The period from August 1718 to January 1796 is known as the English Occupation. The title is slightly misleading as the State of England no longer existed. The United Kingdom of England and Scotland (UK-ES) was the legal name of the major Kingdom of the British Isles, with its kings claiming and using the titles, King of Ireland and King of Britain. With the conquest of Wales, George I of UK-ES began using the title, King of the Britons (a title previously claimed by the Welsh Kings) and indeed George's official title was "George, by the Grace of God, King of the United Kingdom of England & Scotland, King of Ireland, Wales and France, Emperor of the British Isles, Defender of the Faith, etc".
This decade sees the initial pacification of Wales, the annexation treaty (the Treaty of Manchester) as well as some of the rebellions against Anglo-Scottish rule. The decade would not see Wales as a settled region of the new United Kingdom of Great Britain, but as the decade comes to a close, Anglo-Scottish rule is deepening over the country.
January: Siege of Pembroke begins
February: Siege of Tenby begins
April: The county of Pembroke falls to the English
May: March into Ceredigion
June: Aberystwyth Castle surrenders. Harlech Castle surrenders
September: Tenby falls
October: Pembroke Castle surrenders
February: The remainder of Powys falls under English control. English troops and ships mass on the North Welsh coast preparing to strike at Anglesey. Beaumaris Castle still resisting siege.
March: Gruffydd ap Goronwy, Lord of Caerleon leads the Rebellion of Gwent
July: The invasion of Anglesey and the capture of Gruffydd ap Goronwy. He is executed in Worcester along with other captured Gwent Rebellion leaders.
September: By Kings Writ (smuggled in from France) the Welsh Border Regiment (the Border's) founded as a rebellion Regiment.
November 21st: The Treaty of Manchester. The treaty (signed by the Lord-Archbishop of St Davids and the Earl of Anglesey) formally annexes Wales to the Anglo-Scottish Kingdom and provides the Duke of Newcastle as the first Governor-General of Wales.
March: The 1st Invasion Attempt. Rhys sets out from France. Storms in the English Channel wreck the fleet and Rhys limps into port in Brittany.
March to May: The Glamorgan-Gwent Rebellion sees the 'Borders' engage the English occupation army in a series of guerrilla atacks. The rebellion is crushed when the English sack Cardiff.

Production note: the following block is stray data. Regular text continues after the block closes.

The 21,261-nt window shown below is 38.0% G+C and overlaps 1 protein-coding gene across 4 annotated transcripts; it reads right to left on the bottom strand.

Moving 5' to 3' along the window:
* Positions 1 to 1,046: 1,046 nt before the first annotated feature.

November: After several months of continued raids on English forts and supply columns, the Welsh Border Regiment is finally engaged in pitched battle. The officers are executed whilst the soldiers are sent to English colonies overseas
June: Spies tip off the English who await the 2nd Invasion fleet of King Rhys. Forced to abandon his landings English Squadrons dog his path back to Brittany
January: New anti Welsh laws are implemented. The Ecclesiastical Colleges are shut down.
March: Worcester rises up in rebellion. The population are then massacred as the English re-take control.
July: The Duke of Newcastle is replaced by Thomas Howard 8th Duke of Norfolk as Governor-General of Wales.
April: Builth Wells rises in revolt,
July: Builth Wells raised to the ground
This decade will see further integration with the rest of the United Kingdom, with taxes starting to be generated within the former Welsh Kingdom, and with Welshmen being introduced into the British Navy and Army. The decade would also witness the major Gwynedd Rebellion led by Lord of Cricceith. The decade would close with the Welsh coming the closest to re-attaining independence with the Pembrokeshire Rebellion aimed at combining with an invasion by King Rhys. Its failure almost condemned Rhys's political aspirations for independence for Wales.
August: Naval Battle of Lands End sees the 3rd Invasion fleet defeated.
January to April: Major rebellion in Gwynedd led by Lord Hywel of Cricceith. A simultaneous revolt in Ceredigion is quickly put down. Troops are moved north where a guerrilla war is fought for four months. The English are savage in the their attempts to put down the rebellion. In April Hywel is captured and executed and the rebellion ends.
June: The first born sons of all remaining Welsh Lords are taken hostage by the English authorities.
December: Death of the Duke of Norfolk and the appointment of the Duke of Rutland as 3rd Governor-General of Wales.
March: Rhys leads the 4th Invasion Fleet. Atlantic storms again wreck the fleet.